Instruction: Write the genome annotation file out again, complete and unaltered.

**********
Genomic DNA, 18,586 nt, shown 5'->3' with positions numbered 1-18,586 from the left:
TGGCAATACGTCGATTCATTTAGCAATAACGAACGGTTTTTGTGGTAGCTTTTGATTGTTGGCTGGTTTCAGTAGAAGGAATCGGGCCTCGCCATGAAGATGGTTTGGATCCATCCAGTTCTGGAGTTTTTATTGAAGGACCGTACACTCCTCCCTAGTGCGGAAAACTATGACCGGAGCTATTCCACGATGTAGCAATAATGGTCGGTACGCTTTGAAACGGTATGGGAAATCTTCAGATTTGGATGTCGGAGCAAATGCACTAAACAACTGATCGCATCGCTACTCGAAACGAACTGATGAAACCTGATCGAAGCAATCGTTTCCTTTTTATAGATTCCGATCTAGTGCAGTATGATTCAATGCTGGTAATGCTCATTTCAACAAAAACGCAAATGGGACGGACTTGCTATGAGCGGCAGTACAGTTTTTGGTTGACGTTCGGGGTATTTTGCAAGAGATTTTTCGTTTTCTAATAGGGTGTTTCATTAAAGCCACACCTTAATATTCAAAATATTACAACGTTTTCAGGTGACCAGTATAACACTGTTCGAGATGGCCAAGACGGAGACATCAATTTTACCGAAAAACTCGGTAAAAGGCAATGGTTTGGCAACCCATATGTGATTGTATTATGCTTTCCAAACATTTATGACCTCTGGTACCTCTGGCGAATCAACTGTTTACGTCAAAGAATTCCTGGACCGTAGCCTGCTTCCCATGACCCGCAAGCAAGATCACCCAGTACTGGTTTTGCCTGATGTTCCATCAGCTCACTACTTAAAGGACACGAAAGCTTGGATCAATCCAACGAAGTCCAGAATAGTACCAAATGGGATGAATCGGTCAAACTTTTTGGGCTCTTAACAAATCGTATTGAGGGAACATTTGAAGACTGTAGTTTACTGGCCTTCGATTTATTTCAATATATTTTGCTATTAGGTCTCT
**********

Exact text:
Genomic DNA, 18,586 nt, shown 5'->3' with positions numbered 1-18,586 from the left:
TGGCAATACGTCGATTCATTTAGCAATAACGAACGGTTTTTGTGGTAGCTTTTGATTGTTGGCTGGTTTCAGTAGAAGGAATCGGGCCTCGCCATGAAGATGGTTTGGATCCATCCAGTTCTGGAGTTTTTATTGAAGGACCGTACACTCCTCCCTAGTGCGGAAAACTATGACCGGAGCTATTCCACGATGTAGCAATAATGGTCGGTACGCTTTGAAACGGTATGGGAAATCTTCAGATTTGGATGTCGGAGCAAATGCACTAAACAACTGATCGCATCGCTACTCGAAACGAACTGATGAAACCTGATCGAAGCAATCGTTTCCTTTTTATAGATTCCGATCTAGTGCAGTATGATTCAATGCTGGTAATGCTCATTTCAACAAAAACGCAAATGGGACGGACTTGCTATGAGCGGCAGTACAGTTTTTGGTTGACGTTCGGGGTATTTTGCAAGAGATTTTTCGTTTTCTAATAGGGTGTTTCATTAAAGCCACACCTTAATATTCAAAATATTACAACGTTTTCAGGTGACCAGTATAACACTGTTCGAGATGGCCAAGACGGAGACATCAATTTTACCGAAAAACTCGGTAAAAGGCAATGGTTTGGCAACCCATATGTGATTGTATTATGCTTTCCAAACATTTATGACCTCTGGTACCTCTGGCGAATCAACTGTTTACGTCAAAGAATTCCTGGACCGTAGCCTGCTTCCCATGACCCGCAAGCAAGATCACCCAGTACTGGTTTTGCCTGATGTTCCATCAGCTCACTACTTAAAGGACACGAAAGCTTGGATCAATCCAACGAAGTCCAGAATAGTACCAAATGGGATGAATCGGTCAAACTTTTTGGGCTCTTAACAAATCGTATTGAGGGAACATTTGAAGACTGTAGTTTACTGGCCTTCGATTTATTTCAATATATTTTGCTATTAGGTCTCT